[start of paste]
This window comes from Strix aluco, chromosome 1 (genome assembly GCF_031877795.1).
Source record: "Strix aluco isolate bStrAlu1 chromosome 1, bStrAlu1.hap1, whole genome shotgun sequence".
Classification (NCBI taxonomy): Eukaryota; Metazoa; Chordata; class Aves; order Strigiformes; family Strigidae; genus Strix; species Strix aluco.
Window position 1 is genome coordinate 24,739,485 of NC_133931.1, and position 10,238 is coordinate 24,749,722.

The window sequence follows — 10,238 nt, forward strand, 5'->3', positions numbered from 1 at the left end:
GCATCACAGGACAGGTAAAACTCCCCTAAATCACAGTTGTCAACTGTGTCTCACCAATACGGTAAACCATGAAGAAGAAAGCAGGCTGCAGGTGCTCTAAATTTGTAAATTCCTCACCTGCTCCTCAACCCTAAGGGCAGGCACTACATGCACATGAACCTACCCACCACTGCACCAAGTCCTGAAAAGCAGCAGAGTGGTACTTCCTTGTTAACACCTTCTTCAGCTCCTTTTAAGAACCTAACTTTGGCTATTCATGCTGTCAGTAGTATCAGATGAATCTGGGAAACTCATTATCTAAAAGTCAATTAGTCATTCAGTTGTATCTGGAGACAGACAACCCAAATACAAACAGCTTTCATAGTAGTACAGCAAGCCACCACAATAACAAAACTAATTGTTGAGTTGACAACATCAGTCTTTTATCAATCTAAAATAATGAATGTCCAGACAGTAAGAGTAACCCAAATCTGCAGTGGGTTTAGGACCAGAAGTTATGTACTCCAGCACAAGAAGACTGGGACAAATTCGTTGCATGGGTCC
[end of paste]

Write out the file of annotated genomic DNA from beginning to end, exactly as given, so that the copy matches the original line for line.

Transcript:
This window comes from Strix aluco, chromosome 1 (genome assembly GCF_031877795.1).
Source record: "Strix aluco isolate bStrAlu1 chromosome 1, bStrAlu1.hap1, whole genome shotgun sequence".
Classification (NCBI taxonomy): Eukaryota; Metazoa; Chordata; class Aves; order Strigiformes; family Strigidae; genus Strix; species Strix aluco.
Window position 1 is genome coordinate 24,739,485 of NC_133931.1, and position 10,238 is coordinate 24,749,722.

The window sequence follows — 10,238 nt, forward strand, 5'->3', positions numbered from 1 at the left end:
GCATCACAGGACAGGTAAAACTCCCCTAAATCACAGTTGTCAACTGTGTCTCACCAATACGGTAAACCATGAAGAAGAAAGCAGGCTGCAGGTGCTCTAAATTTGTAAATTCCTCACCTGCTCCTCAACCCTAAGGGCAGGCACTACATGCACATGAACCTACCCACCACTGCACCAAGTCCTGAAAAGCAGCAGAGTGGTACTTCCTTGTTAACACCTTCTTCAGCTCCTTTTAAGAACCTAACTTTGGCTATTCATGCTGTCAGTAGTATCAGATGAATCTGGGAAACTCATTATCTAAAAGTCAATTAGTCATTCAGTTGTATCTGGAGACAGACAACCCAAATACAAACAGCTTTCATAGTAGTACAGCAAGCCACCACAATAACAAAACTAATTGTTGAGTTGACAACATCAGTCTTTTATCAATCTAAAATAATGAATGTCCAGACAGTAAGAGTAACCCAAATCTGCAGTGGGTTTAGGACCAGAAGTTATGTACTCCAGCACAAGAAGACTGGGACAAATTCGTTGCATGGGTCC